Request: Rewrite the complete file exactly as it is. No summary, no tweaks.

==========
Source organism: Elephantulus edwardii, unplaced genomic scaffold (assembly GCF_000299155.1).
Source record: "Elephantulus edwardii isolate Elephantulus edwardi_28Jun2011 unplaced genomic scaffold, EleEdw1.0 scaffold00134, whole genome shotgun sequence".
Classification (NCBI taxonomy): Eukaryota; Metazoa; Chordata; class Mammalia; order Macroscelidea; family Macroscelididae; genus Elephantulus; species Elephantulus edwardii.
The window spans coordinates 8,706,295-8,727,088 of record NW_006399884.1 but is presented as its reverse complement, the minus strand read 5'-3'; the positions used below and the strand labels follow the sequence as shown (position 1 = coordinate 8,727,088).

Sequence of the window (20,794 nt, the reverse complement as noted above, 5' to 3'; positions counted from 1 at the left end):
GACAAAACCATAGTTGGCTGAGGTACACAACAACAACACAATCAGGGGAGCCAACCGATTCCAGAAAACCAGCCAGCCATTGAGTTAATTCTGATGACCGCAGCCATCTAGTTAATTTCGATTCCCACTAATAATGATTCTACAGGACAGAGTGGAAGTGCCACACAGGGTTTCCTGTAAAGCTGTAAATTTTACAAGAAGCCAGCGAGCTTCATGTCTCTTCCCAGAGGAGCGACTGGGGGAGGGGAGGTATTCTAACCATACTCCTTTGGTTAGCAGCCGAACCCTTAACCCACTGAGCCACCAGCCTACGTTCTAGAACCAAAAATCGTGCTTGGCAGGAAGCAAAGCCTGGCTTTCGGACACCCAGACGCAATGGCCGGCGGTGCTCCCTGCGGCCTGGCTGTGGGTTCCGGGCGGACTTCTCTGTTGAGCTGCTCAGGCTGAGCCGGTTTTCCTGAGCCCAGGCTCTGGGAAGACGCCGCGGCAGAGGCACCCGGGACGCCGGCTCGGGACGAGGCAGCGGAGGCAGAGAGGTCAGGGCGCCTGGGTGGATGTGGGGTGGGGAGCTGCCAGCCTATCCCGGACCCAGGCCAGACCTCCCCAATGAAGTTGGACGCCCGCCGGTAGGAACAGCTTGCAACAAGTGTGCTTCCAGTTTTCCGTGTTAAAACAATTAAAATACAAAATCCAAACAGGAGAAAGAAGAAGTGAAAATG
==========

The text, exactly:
Source organism: Elephantulus edwardii, unplaced genomic scaffold (assembly GCF_000299155.1).
Source record: "Elephantulus edwardii isolate Elephantulus edwardi_28Jun2011 unplaced genomic scaffold, EleEdw1.0 scaffold00134, whole genome shotgun sequence".
Classification (NCBI taxonomy): Eukaryota; Metazoa; Chordata; class Mammalia; order Macroscelidea; family Macroscelididae; genus Elephantulus; species Elephantulus edwardii.
The window spans coordinates 8,706,295-8,727,088 of record NW_006399884.1 but is presented as its reverse complement, the minus strand read 5'-3'; the positions used below and the strand labels follow the sequence as shown (position 1 = coordinate 8,727,088).

Sequence of the window (20,794 nt, the reverse complement as noted above, 5' to 3'; positions counted from 1 at the left end):
GACAAAACCATAGTTGGCTGAGGTACACAACAACAACACAATCAGGGGAGCCAACCGATTCCAGAAAACCAGCCAGCCATTGAGTTAATTCTGATGACCGCAGCCATCTAGTTAATTTCGATTCCCACTAATAATGATTCTACAGGACAGAGTGGAAGTGCCACACAGGGTTTCCTGTAAAGCTGTAAATTTTACAAGAAGCCAGCGAGCTTCATGTCTCTTCCCAGAGGAGCGACTGGGGGAGGGGAGGTATTCTAACCATACTCCTTTGGTTAGCAGCCGAACCCTTAACCCACTGAGCCACCAGCCTACGTTCTAGAACCAAAAATCGTGCTTGGCAGGAAGCAAAGCCTGGCTTTCGGACACCCAGACGCAATGGCCGGCGGTGCTCCCTGCGGCCTGGCTGTGGGTTCCGGGCGGACTTCTCTGTTGAGCTGCTCAGGCTGAGCCGGTTTTCCTGAGCCCAGGCTCTGGGAAGACGCCGCGGCAGAGGCACCCGGGACGCCGGCTCGGGACGAGGCAGCGGAGGCAGAGAGGTCAGGGCGCCTGGGTGGATGTGGGGTGGGGAGCTGCCAGCCTATCCCGGACCCAGGCCAGACCTCCCCAATGAAGTTGGACGCCCGCCGGTAGGAACAGCTTGCAACAAGTGTGCTTCCAGTTTTCCGTGTTAAAACAATTAAAATACAAAATCCAAACAGGAGAAAGAAGAAGTGAAAATG